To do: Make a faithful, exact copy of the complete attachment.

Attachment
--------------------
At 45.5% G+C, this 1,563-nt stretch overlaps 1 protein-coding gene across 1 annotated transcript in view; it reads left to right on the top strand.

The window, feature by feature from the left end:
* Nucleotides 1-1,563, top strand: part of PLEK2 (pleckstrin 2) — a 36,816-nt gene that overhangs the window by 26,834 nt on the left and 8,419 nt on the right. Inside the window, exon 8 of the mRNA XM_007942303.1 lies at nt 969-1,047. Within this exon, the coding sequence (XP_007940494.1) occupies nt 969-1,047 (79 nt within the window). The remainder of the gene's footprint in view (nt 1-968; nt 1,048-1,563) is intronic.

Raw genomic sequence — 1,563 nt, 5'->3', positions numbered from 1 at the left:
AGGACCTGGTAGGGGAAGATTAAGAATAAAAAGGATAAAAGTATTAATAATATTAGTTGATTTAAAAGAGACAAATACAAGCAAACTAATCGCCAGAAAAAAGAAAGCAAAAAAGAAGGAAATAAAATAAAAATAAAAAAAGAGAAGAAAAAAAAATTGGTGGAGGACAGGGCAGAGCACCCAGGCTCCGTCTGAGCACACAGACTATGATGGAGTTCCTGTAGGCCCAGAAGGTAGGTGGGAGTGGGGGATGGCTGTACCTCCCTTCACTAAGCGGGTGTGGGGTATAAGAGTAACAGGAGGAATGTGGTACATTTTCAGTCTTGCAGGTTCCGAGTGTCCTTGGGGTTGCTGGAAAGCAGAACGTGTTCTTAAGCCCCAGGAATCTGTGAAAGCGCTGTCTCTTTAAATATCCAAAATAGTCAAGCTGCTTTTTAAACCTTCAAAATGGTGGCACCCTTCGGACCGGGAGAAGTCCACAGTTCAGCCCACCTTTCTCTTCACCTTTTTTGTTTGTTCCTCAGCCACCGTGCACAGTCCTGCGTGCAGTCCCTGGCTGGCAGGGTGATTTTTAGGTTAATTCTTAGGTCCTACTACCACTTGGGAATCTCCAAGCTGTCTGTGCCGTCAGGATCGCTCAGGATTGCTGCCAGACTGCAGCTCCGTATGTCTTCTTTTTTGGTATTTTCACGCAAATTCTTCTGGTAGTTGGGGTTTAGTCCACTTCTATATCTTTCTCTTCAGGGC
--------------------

At 45.5% G+C, this 1,563-nt stretch overlaps 1 protein-coding gene across 1 annotated transcript in view; it reads left to right on the top strand.

The window, feature by feature from the left end:
* Nucleotides 1-1,563, top strand: part of PLEK2 (pleckstrin 2) — a 36,816-nt gene that overhangs the window by 26,834 nt on the left and 8,419 nt on the right. Inside the window, exon 8 of the mRNA XM_007942303.1 lies at nt 969-1,047. Within this exon, the coding sequence (XP_007940494.1) occupies nt 969-1,047 (79 nt within the window). The remainder of the gene's footprint in view (nt 1-968; nt 1,048-1,563) is intronic.

Raw genomic sequence — 1,563 nt, 5'->3', positions numbered from 1 at the left:
AGGACCTGGTAGGGGAAGATTAAGAATAAAAAGGATAAAAGTATTAATAATATTAGTTGATTTAAAAGAGACAAATACAAGCAAACTAATCGCCAGAAAAAAGAAAGCAAAAAAGAAGGAAATAAAATAAAAATAAAAAAAGAGAAGAAAAAAAAATTGGTGGAGGACAGGGCAGAGCACCCAGGCTCCGTCTGAGCACACAGACTATGATGGAGTTCCTGTAGGCCCAGAAGGTAGGTGGGAGTGGGGGATGGCTGTACCTCCCTTCACTAAGCGGGTGTGGGGTATAAGAGTAACAGGAGGAATGTGGTACATTTTCAGTCTTGCAGGTTCCGAGTGTCCTTGGGGTTGCTGGAAAGCAGAACGTGTTCTTAAGCCCCAGGAATCTGTGAAAGCGCTGTCTCTTTAAATATCCAAAATAGTCAAGCTGCTTTTTAAACCTTCAAAATGGTGGCACCCTTCGGACCGGGAGAAGTCCACAGTTCAGCCCACCTTTCTCTTCACCTTTTTTGTTTGTTCCTCAGCCACCGTGCACAGTCCTGCGTGCAGTCCCTGGCTGGCAGGGTGATTTTTAGGTTAATTCTTAGGTCCTACTACCACTTGGGAATCTCCAAGCTGTCTGTGCCGTCAGGATCGCTCAGGATTGCTGCCAGACTGCAGCTCCGTATGTCTTCTTTTTTGGTATTTTCACGCAAATTCTTCTGGTAGTTGGGGTTTAGTCCACTTCTATATCTTTCTCTTCAGGGC